Science and scientific tradition has succeeded because the scientific community places a great deal of importance upon third-party verifiability and repeatability.

In other words, truth isn’t accomplished by scientists taking “the pledge”. It is accomplished (in many other areas of endeavor also) by formal and informal mechanisms of third-party verification with career or economic consequences if fraud is detected (“buyer beware”, “due diligence”). I’m very much in support of honesty in any endeavor and for important decisions I always try to verify third party statements wherever they come from. If ever I don’t verify, I am very aware that I’m making a risky decision - even if the information is based on “expert” opinion. The solution isn’t to make promises of honesty which may or may not be kept, it is to educate people how to verify information for themselves.

There are some indications that individuals will be marginally more honest if they are aware of honesty issues before their honesty is tested, so maybe “the pledge” would have a marginal effect, but hardly enough to provide any confidence in the truth of a statement without further verification. Other suggestions in “the pledge” offer ways to simplify verification and encourage honesty but again, taking the pledge doesn’t guarantee anything.

The other issue is that even honest individuals, including “experts” can be dishonest, at times maybe even unintentionally (https://www.scientificamerican.com/article/why-honest-people-do-dishonest-things/) so it pays to be personally vigilant. As a perceived “expert” I used to advise my students not to believe what I said but to use it as a stepping stone to forming their own opinions. And I would say that regardless of any pledge I had made.

The importance of “the pledge” is perhaps in making people aware of what they should be doing - whether they are the originator or the recipient of a statement.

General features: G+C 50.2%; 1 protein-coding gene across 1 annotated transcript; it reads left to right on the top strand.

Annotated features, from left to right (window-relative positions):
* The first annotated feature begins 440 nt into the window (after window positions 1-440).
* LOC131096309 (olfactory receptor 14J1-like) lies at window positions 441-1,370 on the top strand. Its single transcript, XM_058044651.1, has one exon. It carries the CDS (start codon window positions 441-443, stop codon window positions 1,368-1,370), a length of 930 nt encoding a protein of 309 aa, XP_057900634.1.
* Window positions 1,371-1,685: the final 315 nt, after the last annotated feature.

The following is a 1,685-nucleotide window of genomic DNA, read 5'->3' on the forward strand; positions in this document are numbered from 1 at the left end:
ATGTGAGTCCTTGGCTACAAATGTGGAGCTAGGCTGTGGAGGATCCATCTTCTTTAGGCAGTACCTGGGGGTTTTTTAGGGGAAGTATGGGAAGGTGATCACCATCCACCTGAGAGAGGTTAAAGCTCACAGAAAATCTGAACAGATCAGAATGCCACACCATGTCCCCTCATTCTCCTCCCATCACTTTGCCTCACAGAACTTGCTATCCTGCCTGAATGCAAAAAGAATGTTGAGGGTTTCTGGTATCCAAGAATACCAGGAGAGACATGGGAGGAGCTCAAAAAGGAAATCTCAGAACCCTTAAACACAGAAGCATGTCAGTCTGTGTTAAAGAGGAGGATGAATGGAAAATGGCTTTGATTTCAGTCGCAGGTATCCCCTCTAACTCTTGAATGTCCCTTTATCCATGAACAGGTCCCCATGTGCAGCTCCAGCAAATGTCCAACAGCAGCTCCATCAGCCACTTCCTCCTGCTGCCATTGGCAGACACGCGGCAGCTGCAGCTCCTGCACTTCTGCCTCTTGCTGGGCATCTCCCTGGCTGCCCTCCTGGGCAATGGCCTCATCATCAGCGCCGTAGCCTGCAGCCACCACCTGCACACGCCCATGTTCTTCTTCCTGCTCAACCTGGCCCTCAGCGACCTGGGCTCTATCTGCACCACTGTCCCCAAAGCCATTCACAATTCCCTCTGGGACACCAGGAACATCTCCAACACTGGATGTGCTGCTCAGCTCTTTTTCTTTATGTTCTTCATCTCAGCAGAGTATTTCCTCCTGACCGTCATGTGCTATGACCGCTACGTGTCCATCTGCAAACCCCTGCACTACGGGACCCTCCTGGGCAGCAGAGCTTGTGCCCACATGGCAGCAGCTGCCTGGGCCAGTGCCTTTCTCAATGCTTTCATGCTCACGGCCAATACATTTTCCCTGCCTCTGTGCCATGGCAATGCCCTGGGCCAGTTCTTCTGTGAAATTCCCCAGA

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Posted: 15 July 2017 08:12 PM   [ Ignore ]   [ # 19 ]
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JohnH - 15 July 2017 06:32 PM
Lausten - 15 July 2017 03:06 PM

I don’t understand how you can be FOR the pledge when it applies to scientists, but against it when it applies to people discussing things without expert level knowledge in the field. You are trying to be both for the principles but against the specific implementation, or something. Hard to tell.

Science and scientific tradition has succeeded because the scientific community places a great deal of importance upon third-party verifiability and repeatability.

In other words, truth isn’t accomplished by scientists taking “the pledge”. It is accomplished (in many other areas of endeavor also) by formal and informal mechanisms of third-party verification with career or economic consequences if fraud is detected (“buyer beware”, “due diligence”). I’m very much in support of honesty in any endeavor and for important decisions I always try to verify third party statements wherever they come from. If ever I don’t verify, I am very aware that I’m making a risky decision - even if the information is based on “expert” opinion. The solution isn’t to make promises of honesty which may or may not be kept, it is to educate people how to verify information for themselves.

There are some indications that individuals will be marginally more honest if they are aware of honesty issues before their honesty is tested, so maybe “the pledge” would have a marginal effect, but hardly enough to provide any confidence in the truth of a statement without further verification. Other suggestions in “the pledge” offer ways to simplify verification and encourage honesty but again, taking the pledge doesn’t guarantee anything.

The other issue is that even honest individuals, including “experts” can be dishonest, at times maybe even unintentionally (https://www.scientificamerican.com/article/why-honest-people-do-dishonest-things/) so it pays to be personally vigilant. As a perceived “expert” I used to advise my students not to believe what I said but to use it as a stepping stone to forming their own opinions. And I would say that regardless of any pledge I had made.

The importance of “the pledge” is perhaps in making people aware of what they should be doing - whether they are the originator or the recipient of a statement.

For the third time, the pledge is not for scientists, it’s for regular people who discuss science, as we all should be doing to help us make decisions about what is best for all of us. So, you agree with the idea of the pledge, but you just don’t seem to understand what it is. You even put it in bold as if it is me who isn’t getting it. And of course people do dishonest things, that’s why you make a promise to listen when someone corrects you and set up so rules so when it happens it’s a fair and consistent application of those rules. You have some visceral reaction to pledges, and given how obstinate and difficult you are, I’m not interested in why.